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S'pore's banking system outlook stable, as property market eases, credit growth moderates: Moody's

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Moody's Investors Service has revised its outlook for Singapore's (Aaa stable) banking system to stable, reflecting the domestic property market's soft landing, and moderating domestic and cross-border credit growth. The outlook was previously negative since July 2013.

[SINGAPORE] Moody's Investors Service has revised its outlook for Singapore's (Aaa stable) banking system to stable, reflecting the domestic property market's soft landing, and moderating domestic and cross-border credit growth. The outlook was previously negative since July 2013.

Moody's analysis is contained in its just-published report 'Banking System Outlook: Singapore' by Eugene Tarzimanov, a Moody's vice president and senior credit officer.

Moody's rates Singapore's three major banking groups - that account for around 60 per cent of domestic system assets at end-2014 - DBS Bank (Aa1 stable, aa3), Oversea-Chinese Banking Corporation (Aa1 stable, aa3) and United Overseas Bank (Aa1 stable, aa3). Moody's also rates Bank of Singapore (Aa1 stable, a3), the private-banking subsidiary of OCBC.

Moody's expects that Singapore banks will continue to benefit from healthy - although lower - economic growth both domestically and in their regional operations. While real GDP growth in Singapore will slow to around 3 per cent in 2015 and 2016 as a result of slower growth in China, this will be offset somewhat by the recovering US economy.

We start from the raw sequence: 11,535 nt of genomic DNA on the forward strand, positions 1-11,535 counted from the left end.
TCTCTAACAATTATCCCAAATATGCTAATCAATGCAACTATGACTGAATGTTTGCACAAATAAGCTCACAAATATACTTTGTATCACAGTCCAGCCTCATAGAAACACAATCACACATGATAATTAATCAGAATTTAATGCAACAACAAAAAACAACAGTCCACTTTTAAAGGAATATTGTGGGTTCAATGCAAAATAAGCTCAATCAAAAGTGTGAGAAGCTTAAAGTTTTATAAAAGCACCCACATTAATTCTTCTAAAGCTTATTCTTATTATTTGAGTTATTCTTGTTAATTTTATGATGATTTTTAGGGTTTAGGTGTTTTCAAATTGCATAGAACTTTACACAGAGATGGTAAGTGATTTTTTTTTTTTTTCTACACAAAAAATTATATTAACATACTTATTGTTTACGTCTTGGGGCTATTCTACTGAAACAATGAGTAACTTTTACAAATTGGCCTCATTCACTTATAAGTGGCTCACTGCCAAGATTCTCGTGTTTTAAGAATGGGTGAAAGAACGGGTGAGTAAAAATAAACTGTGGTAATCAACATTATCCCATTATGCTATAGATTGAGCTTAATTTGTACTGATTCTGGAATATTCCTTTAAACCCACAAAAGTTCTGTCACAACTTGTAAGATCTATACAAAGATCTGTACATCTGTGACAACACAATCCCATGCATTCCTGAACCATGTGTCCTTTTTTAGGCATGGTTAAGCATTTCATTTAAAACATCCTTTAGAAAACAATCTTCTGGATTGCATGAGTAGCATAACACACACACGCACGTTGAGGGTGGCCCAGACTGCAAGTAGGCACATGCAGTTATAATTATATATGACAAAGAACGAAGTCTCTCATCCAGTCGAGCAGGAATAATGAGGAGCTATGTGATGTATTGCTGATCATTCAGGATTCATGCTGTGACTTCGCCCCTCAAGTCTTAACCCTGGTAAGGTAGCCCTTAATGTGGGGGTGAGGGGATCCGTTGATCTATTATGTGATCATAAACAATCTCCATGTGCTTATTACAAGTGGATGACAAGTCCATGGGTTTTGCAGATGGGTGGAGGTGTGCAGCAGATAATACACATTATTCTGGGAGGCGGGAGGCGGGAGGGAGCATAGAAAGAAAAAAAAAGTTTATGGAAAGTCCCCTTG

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"We expect moderate credit growth for Singapore banks in the next 12-18 months, which will help to regulate household and corporate leverage," says Mr Tarzimanov. "But problem loans will increase somewhat during 2015-16, mainly from foreign loans, while the quality of domestic loans will remain stable."

Singapore's domestic property market is undergoing a soft-landing; regulatory steps and new housing supply have moderated prices for public and private housing by about 5 - 7 per cent since 2013. Moody's expects this trend to continue as additional housing supply comes online, interest rates gradually increase and current regulatory measures remain in place.

Capital buffers will stay strong, unaffected by credit costs as recurring earnings will cover gradually increasing loan-loss provisions, and risk-weighted asset growth will be in line with internal capital generation, says Moody's.

The rating agency expects Singapore banks to maintain stable loan-to-deposit ratios of around 90 per cent in 2015-16, but profitability will decline as higher credit costs and slower loan growth weigh on margins. While higher interest rates will provide support to net interest margins, Moody's expects improvements to be very gradual and offset by these higher credit costs.

Systemic support for Singapore's large banks is very high, given their importance to the banking system and overall economy. In addition, the Singapore government's recently proposed bank resolution regime is among the most investor-friendly in the world, notes Moody's.

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